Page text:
Islamabad Police

Islamabad police is not a provincial police organization hence it gets its funds from the federal government. The website of Chief Commissioner Islamabad shows that Islamabad Police has been allocated Rs. 1,363,910,000 (1.37 billion) for FY 2014-15.

Azad Jammu and Kashmir Police

The AJK police is again not a provincial police organization and may be classed as one of the federal government police organizations. The outlay of AJK budget is over Rs. 62 billion out of which Rs. 3.82 billion have been earmarked for police.

Gilgit-Baltistan Police

The GB Police may also not be categorized as a provincial police organization. GB government issues Annual Development Programme instead of ABS for allocation of resources for different departments. In case of police, the amount allocated is Rs. 218.358 million.

ANALYSIS

With an overview of resource estimates, as contained in ABS and other sources for different police organizations, it is now appropriate to record general points of analysis with the caveat that the analysis is based on broad points as the subject warrants a detailed statistical study ‘which has not been undertaken by anyone and may form a subject of thesis for any serious researcher’ to form definite findings. Till that happens, the points of analysis may be taken as indicative, at best.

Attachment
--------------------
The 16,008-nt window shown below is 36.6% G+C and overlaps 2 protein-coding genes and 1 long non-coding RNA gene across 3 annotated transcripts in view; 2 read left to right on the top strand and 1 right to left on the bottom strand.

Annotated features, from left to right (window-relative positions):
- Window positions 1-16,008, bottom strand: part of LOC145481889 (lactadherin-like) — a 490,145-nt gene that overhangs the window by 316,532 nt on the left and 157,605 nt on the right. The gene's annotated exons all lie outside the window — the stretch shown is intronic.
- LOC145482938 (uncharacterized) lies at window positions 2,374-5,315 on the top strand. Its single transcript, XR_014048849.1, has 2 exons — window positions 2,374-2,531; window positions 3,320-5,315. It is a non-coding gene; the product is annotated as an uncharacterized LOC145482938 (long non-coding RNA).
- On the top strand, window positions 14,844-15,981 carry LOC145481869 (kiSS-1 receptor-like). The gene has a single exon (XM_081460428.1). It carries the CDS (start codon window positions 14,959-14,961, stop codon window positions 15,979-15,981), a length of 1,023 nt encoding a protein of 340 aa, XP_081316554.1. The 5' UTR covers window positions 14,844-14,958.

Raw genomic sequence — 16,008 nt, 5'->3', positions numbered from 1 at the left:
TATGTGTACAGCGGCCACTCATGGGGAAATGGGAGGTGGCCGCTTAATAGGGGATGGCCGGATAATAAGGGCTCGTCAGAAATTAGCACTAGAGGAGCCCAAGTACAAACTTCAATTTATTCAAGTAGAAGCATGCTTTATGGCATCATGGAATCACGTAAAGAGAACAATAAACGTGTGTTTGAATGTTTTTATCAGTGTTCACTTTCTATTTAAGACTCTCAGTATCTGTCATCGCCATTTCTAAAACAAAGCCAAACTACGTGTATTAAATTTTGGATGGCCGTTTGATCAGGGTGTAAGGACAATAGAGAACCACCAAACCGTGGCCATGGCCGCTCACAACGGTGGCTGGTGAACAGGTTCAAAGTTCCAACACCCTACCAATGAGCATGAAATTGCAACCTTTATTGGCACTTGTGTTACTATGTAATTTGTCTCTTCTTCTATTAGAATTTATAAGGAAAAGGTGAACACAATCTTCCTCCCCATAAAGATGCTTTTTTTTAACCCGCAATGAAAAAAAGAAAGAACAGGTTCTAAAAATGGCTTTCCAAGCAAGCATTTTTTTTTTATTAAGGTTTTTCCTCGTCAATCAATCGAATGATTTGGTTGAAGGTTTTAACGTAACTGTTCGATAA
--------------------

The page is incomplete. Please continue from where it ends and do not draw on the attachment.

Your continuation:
First, it may be noted that the allocation of resources to police organizations is done under the head of ‘public order and safety affairs’ in the provinces and with different names for federal organizations. The categorization provides space to budget makers to lump non-policing expenses under the head, which makes the study of police budgets less definite, populous and populist.

Second, the details on different policing functions are not fully made available. This is a transparency issue as much of the police budgets contain expenses that have little relevance with citizens’ security and with maintenance of law and order.

Third, there is no doubt that due to the prevailing situation in the country, more resources of police organizations are being eaten up by security arrangements for thwarting terrorists’ attacks. However, the resources so expended, seldom find place in account books so that they can be counted towards cost of war on terror.

Fourth, the ultimate control of financial resources remains with non-specialists and with bureaucracy. The principle of responsibility with authority is more often than not trampled upon and those having financial authority are almost never held responsible for any wrongdoings. This not only frustrates the initiative of top managers of police organizations, but also aggravates the systemic fissures in accounting and auditing procedures.

Finally, the above overview of allocations is based on budgetary estimates, which is a fallacious measure of resource allocation on pragmatic level as ‘estimates’ are based on demands. The real measure may be the expenditure done by the organizations coupled with its impact on the public at large.